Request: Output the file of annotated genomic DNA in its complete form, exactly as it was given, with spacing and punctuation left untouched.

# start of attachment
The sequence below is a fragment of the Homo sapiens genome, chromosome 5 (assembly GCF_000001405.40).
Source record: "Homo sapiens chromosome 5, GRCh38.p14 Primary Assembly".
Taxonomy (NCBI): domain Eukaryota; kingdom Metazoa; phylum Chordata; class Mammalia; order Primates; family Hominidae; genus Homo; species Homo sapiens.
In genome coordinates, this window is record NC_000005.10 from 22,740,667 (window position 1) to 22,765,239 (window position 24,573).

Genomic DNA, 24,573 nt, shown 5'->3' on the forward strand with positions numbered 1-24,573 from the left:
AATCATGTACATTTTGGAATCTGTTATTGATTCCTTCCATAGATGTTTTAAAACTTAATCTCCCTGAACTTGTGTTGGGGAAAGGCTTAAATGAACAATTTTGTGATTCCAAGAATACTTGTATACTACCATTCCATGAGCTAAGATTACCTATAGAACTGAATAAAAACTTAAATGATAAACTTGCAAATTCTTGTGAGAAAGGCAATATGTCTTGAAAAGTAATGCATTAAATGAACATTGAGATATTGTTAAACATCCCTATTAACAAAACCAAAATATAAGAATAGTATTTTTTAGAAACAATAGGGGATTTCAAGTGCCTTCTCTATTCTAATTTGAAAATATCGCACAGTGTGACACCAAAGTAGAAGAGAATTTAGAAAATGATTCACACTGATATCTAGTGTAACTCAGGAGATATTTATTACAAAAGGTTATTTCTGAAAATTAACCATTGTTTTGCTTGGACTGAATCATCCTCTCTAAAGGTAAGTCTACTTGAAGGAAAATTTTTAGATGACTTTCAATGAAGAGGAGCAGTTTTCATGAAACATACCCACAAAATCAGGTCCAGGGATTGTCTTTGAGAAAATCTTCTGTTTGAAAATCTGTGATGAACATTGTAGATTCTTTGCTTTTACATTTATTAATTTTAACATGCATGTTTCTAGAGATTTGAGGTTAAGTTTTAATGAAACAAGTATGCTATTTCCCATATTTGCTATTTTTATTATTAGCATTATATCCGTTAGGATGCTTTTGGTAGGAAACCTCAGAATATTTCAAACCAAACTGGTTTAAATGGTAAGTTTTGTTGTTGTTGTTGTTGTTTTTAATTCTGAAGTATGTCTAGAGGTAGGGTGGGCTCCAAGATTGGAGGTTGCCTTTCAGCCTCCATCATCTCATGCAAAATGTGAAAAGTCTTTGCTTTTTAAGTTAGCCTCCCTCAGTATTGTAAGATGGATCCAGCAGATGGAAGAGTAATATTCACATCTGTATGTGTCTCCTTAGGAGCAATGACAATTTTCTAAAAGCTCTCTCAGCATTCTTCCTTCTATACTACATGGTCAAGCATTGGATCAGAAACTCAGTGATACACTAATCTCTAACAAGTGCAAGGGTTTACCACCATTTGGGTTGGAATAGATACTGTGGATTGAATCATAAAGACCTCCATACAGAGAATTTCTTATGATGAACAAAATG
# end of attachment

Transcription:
The sequence below is a fragment of the Homo sapiens genome, chromosome 5 (assembly GCF_000001405.40).
Source record: "Homo sapiens chromosome 5, GRCh38.p14 Primary Assembly".
Taxonomy (NCBI): domain Eukaryota; kingdom Metazoa; phylum Chordata; class Mammalia; order Primates; family Hominidae; genus Homo; species Homo sapiens.
In genome coordinates, this window is record NC_000005.10 from 22,740,667 (window position 1) to 22,765,239 (window position 24,573).

Genomic DNA, 24,573 nt, shown 5'->3' on the forward strand with positions numbered 1-24,573 from the left:
AATCATGTACATTTTGGAATCTGTTATTGATTCCTTCCATAGATGTTTTAAAACTTAATCTCCCTGAACTTGTGTTGGGGAAAGGCTTAAATGAACAATTTTGTGATTCCAAGAATACTTGTATACTACCATTCCATGAGCTAAGATTACCTATAGAACTGAATAAAAACTTAAATGATAAACTTGCAAATTCTTGTGAGAAAGGCAATATGTCTTGAAAAGTAATGCATTAAATGAACATTGAGATATTGTTAAACATCCCTATTAACAAAACCAAAATATAAGAATAGTATTTTTTAGAAACAATAGGGGATTTCAAGTGCCTTCTCTATTCTAATTTGAAAATATCGCACAGTGTGACACCAAAGTAGAAGAGAATTTAGAAAATGATTCACACTGATATCTAGTGTAACTCAGGAGATATTTATTACAAAAGGTTATTTCTGAAAATTAACCATTGTTTTGCTTGGACTGAATCATCCTCTCTAAAGGTAAGTCTACTTGAAGGAAAATTTTTAGATGACTTTCAATGAAGAGGAGCAGTTTTCATGAAACATACCCACAAAATCAGGTCCAGGGATTGTCTTTGAGAAAATCTTCTGTTTGAAAATCTGTGATGAACATTGTAGATTCTTTGCTTTTACATTTATTAATTTTAACATGCATGTTTCTAGAGATTTGAGGTTAAGTTTTAATGAAACAAGTATGCTATTTCCCATATTTGCTATTTTTATTATTAGCATTATATCCGTTAGGATGCTTTTGGTAGGAAACCTCAGAATATTTCAAACCAAACTGGTTTAAATGGTAAGTTTTGTTGTTGTTGTTGTTGTTTTTAATTCTGAAGTATGTCTAGAGGTAGGGTGGGCTCCAAGATTGGAGGTTGCCTTTCAGCCTCCATCATCTCATGCAAAATGTGAAAAGTCTTTGCTTTTTAAGTTAGCCTCCCTCAGTATTGTAAGATGGATCCAGCAGATGGAAGAGTAATATTCACATCTGTATGTGTCTCCTTAGGAGCAATGACAATTTTCTAAAAGCTCTCTCAGCATTCTTCCTTCTATACTACATGGTCAAGCATTGGATCAGAAACTCAGTGATACACTAATCTCTAACAAGTGCAAGGGTTTACCACCATTTGGGTTGGAATAGATACTGTGGATTGAATCATAAAGACCTCCATACAGAGAATTTCTTATGATGAACAAAATG